3. Discuss: “What does money mean to you?”

Image from Unsplash.com

Everyone wants a smokin’ hot marriage, but how can you make it happen? You found your “soul mate,” dated and fell madly in love. Before long you were fantasizing about what your wedding and wedding night would be like. The honeymoon was wonderful, and so were the weeks and months that followed.

As you slowly get down to the business of marriage, tasks, opportunities, decisions and real life can hit you square in the face.

After a couple of years, your home and roles in married life are down to a routine. Looking to the future, you suddenly realize that your romantic life has become as routine as the household chores.

Since the routine doesn’t have the magic it once had, you wonder, “Did I really marry my soul mate?”

“This is an all-too-familiar story for many people,” says Dr. Pat Love, author, speaker and educator. “People find this very disconcerting. They know couples who are talking divorce which makes the lack of passion in their own marriage a bit more concerning. Couples have the baby, the recession, responsibilities, job insecurity, and so many irons in the fire that the fire has gone out of the bedroom. Their commitment is strong, yet there is this gnawing worry that maybe they should be doing something to flame the embers and get the fire going again.”

During the first two years of marriage, couples get a free dopamine ride. Everything is new and exciting and they have an elevated sex drive. But dopamine levels drop around the two-year mark, and spouses begin to wonder what is wrong. To make matters worse, they rarely talk about what is happening in their relationship.

“These disconcerting thoughts can lead to arguments about things that don’t have anything to do with the real issue at hand – what has happened to us. Research shows that talking about sex during the first year is correlated with high marital satisfaction for men. Discussions after the first year are highly correlated with female satisfaction in marriage,” Love says. “If you can’t talk about it in a healthy productive way, both spouses are likely to be dissatisfied. This quickly moves to discontentment which can lead to the dissolution of a perfectly good marriage.”

Perhaps the passion in your marriage has fizzled. If you want to make sure it stays alive, you can still fan the flames.

Believe it or not, there are classes and events for couples on topics just like this. In a safe and fun environment, you can consider what makes you feel close to each other. You can also learn how to talk about sexuality and sensuality without being overly-sensitive or blaming.

To learn more about fully understanding your spouse’s needs or how to deal with differences in creating passion and intimacy in your relationship, please contact us or check out our classes for married couples.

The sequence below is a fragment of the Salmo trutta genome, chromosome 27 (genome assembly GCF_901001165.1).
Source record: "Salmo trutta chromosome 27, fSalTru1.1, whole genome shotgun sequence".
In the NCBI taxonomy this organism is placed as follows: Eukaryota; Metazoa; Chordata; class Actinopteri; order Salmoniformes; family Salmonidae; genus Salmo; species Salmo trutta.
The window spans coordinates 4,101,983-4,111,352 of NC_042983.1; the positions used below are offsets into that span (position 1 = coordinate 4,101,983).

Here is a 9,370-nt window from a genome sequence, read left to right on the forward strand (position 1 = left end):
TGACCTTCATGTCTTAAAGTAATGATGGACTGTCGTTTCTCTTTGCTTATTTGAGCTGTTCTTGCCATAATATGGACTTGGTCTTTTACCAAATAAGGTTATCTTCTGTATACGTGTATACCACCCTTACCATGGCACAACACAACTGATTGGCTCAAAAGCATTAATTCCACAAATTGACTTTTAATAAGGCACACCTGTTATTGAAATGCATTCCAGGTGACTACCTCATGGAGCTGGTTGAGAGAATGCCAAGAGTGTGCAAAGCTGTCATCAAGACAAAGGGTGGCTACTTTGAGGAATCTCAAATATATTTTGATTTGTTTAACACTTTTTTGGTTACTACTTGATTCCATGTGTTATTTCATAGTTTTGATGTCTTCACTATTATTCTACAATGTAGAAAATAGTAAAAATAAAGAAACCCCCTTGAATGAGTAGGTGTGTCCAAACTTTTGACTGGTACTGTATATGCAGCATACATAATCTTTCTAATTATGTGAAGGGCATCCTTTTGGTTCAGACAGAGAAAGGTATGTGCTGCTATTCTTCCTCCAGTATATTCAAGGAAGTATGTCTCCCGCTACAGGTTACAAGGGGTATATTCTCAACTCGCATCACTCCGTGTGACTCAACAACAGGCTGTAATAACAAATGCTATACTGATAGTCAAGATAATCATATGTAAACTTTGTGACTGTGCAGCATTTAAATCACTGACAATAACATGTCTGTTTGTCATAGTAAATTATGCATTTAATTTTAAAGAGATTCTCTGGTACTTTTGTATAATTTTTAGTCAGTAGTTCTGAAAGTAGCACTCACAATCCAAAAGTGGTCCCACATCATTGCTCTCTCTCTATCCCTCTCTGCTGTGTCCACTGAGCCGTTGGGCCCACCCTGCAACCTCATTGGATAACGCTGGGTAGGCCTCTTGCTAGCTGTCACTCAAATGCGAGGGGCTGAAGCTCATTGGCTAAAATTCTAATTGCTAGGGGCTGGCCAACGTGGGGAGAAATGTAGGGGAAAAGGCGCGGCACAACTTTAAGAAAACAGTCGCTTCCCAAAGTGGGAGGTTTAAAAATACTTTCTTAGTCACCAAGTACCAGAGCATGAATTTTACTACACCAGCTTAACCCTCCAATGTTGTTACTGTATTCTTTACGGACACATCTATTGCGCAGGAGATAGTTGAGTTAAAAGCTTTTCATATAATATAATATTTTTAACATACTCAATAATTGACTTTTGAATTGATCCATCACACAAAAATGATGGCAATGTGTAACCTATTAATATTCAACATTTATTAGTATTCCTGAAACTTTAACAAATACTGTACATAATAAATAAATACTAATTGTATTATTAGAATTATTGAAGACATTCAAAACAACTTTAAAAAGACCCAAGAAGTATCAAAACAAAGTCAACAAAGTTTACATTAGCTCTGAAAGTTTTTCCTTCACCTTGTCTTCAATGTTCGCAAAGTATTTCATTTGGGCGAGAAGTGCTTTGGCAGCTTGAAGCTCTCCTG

***If you or someone you know is in an abusive relationship, contact the National Hotline for Domestic Abuse. At this link, you can access a private chat with someone who can help you 24/7. If you fear your computer or device is being monitored, call the hotline 24/7 at: 1−800−799−7233. For a clear understanding of what defines an abusive relationship, click here.***

YOU CAN BE HAPPILY MARRIED.

And no, that’s not just a fairytale. Sometimes we settle, we coexist, we go along to get along, or we just try to keep the damage to a minimum. There are no perfect marriages. There are also no unicorns. So what? You can always Maximize Your Marriage. You know what’s NOT a mythical creature? Your marriage being BETTER than you could ever imagine.

To help you write the next chapter of your marriage story, each module features…

  • A simple, easy-to-understand video lead by marriage experts,
  • A download to help you personalize the key concepts for your marriage, and
  • Action items to transform your marriage as you go through the course.

You’ll have access to two marriage experts every step of the way to answer any questions or just give you a little encouragement. (THIS is what makes Maximize Your Marriage customized & personalized!)


Looking for more? Check out this episode of JulieB TV for an in-depth look on this topic!

Perhaps you have seen the video It’s Not about the Nail that has millions of views on YouTube.

As a couple sits on the couch, the female describes relentless pressure and pain in her head that won’t go away. While she vocalizes her frustration, the scene expands enough for the viewer to see a nail in her forehead.

The male says to her, “You do have a nail in your head.”

Her response? “It is not about the nail.”

An argument ensues. She accuses him of not listening and of always trying to fix things when what she really wants is for him to listen. She continues to talk about how much pain she is in, how she is not sleeping well and that every sweater she has is snagged.